Now, this shooting took place in a neighborhood in the seventh ward around 1:30 yesterday afternoon. This took place during a second line parade which is a traditional celebration here in New Orleans. So, there were hundreds of people out on the road for this gathering, celebrating Mother's Day participating in this parade.

Nineteen people were wounded. Two of those were children. Now, city officials are vowing to find who is responsible for this shooting. And here's what the mayor had to say. MITCH LANDRIEU, NEW ORLEANS MAYOR: we have mothers that were shot, sisters that were shot. We have little children that were shot. These kinds of incidents are not going to go unanswered. We're going to be very, very aggressive. There were hundreds of people out there today. So, somebody knows who did this.


MACHADO: Now, police say most of the injuries are not life threatening, and several victims were brought here to LSU Medical Center. We are still working to find out what their conditions are and how many of them remain hospitalized here this morning -- John.

BERMAN: All right. Alina Machado in New Orleans. Police by now looking for that suspect. Thank you so much for being with us. Appreciate it.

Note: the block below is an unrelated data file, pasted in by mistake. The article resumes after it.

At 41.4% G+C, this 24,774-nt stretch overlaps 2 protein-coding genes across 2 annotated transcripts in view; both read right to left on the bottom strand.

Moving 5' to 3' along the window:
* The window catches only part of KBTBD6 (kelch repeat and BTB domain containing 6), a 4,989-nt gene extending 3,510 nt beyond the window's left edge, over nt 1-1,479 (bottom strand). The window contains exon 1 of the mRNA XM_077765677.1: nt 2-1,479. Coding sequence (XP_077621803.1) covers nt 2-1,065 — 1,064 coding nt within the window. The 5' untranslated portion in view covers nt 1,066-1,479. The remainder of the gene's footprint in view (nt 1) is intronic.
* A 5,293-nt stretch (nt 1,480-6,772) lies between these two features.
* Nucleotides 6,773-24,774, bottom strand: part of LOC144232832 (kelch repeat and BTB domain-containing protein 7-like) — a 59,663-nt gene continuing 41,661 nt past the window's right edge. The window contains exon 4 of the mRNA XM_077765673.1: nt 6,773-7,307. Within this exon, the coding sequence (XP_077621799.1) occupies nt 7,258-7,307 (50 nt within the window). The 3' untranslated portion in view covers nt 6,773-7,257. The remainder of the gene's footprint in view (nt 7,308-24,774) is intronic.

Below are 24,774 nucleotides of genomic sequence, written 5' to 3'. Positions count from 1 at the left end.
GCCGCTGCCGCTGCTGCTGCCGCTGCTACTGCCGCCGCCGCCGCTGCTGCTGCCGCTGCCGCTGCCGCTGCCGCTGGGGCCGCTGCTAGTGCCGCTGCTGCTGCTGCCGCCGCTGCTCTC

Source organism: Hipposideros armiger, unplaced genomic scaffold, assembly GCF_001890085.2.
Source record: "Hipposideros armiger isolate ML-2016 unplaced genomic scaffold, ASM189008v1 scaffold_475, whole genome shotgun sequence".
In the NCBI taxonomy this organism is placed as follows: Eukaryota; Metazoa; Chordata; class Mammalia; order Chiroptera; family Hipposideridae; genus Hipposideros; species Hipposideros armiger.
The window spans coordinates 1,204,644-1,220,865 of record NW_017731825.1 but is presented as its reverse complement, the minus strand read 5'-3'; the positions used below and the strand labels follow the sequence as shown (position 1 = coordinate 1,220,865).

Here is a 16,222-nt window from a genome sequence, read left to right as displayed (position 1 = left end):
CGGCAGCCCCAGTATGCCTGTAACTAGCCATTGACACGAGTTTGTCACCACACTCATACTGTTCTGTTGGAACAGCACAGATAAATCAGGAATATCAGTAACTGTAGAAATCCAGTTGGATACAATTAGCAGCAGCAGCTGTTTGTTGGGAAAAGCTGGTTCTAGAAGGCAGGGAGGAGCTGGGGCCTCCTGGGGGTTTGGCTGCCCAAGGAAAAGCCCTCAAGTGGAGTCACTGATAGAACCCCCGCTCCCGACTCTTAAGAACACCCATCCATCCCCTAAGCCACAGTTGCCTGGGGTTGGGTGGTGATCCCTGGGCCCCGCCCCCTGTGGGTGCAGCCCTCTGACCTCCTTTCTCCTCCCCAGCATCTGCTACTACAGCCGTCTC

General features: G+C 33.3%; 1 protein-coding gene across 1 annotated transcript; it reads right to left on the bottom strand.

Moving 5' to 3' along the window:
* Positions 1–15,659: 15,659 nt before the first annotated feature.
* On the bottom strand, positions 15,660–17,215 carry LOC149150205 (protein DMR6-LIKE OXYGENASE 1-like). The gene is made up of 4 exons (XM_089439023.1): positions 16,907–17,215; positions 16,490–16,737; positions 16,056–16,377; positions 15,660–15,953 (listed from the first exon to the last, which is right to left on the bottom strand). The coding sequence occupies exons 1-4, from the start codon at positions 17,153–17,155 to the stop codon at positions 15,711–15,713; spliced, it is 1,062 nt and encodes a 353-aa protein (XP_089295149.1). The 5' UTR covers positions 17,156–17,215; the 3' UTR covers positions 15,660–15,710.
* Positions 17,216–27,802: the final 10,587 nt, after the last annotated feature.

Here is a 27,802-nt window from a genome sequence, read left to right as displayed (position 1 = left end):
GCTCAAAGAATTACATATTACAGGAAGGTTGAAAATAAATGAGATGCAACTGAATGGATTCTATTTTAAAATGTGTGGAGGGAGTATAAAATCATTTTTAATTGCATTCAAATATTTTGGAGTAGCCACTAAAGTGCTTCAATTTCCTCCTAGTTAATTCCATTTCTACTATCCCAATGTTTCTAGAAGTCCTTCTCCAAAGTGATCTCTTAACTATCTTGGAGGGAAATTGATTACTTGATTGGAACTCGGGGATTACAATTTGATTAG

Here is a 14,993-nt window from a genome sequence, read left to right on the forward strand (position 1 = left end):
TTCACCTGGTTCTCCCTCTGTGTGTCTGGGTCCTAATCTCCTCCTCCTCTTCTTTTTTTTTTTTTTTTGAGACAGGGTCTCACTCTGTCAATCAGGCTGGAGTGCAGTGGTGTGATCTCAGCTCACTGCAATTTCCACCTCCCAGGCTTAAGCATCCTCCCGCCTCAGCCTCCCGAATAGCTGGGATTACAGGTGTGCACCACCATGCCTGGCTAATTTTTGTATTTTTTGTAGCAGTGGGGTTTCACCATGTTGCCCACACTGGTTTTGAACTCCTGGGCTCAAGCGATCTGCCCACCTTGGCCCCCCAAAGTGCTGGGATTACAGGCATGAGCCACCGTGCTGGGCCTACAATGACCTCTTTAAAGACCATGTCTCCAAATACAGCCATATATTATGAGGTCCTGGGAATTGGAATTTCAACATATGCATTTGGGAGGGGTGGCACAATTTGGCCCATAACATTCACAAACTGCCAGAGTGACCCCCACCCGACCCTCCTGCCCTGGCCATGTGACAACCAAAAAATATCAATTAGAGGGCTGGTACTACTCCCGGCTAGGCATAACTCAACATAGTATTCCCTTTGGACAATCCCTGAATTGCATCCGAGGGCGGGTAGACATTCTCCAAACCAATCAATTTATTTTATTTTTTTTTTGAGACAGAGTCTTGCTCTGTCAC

ROMANS: And ahead on STARTING POINT, a scandal hits the IRS. This agency admitting it targeted groups connected to the Tea Party. Could (INAUDIBLE) be more widespread in government than we realize? A live report from Washington is next.


BERMAN: Welcome back, everyone. Outrage really is growing this morning as new details emerge about how the IRS specifically targeted Tea Party groups.

ROMANS: That's right. On Friday, the IRS admitted it made mistakes over the last few years while trying to process requests from groups seeking tax exempt status. CNNs Dan Lothian live at the White House this morning with the latest on what is a growing controversy. Good morning, Dan.

DAN LOTHIAN, CNN WHITE HOUSE CORRESPONDENT: Good morning, Christine. Well, indeed, this is a growing controversy. Republican members of Congress and conservative groups are calling for an independent investigation. They're highly skeptical of the IRS explanation and they're not satisfied with an apology.


LOTHIAN (voice-over): Tea Party and other conservative groups that rose to power early in the president's first term were unfairly targeted for special scrutiny by the IRS and some agency officials knew as early as June 2011 according to an IRS audit that sources tell CNN is expected to be released this week.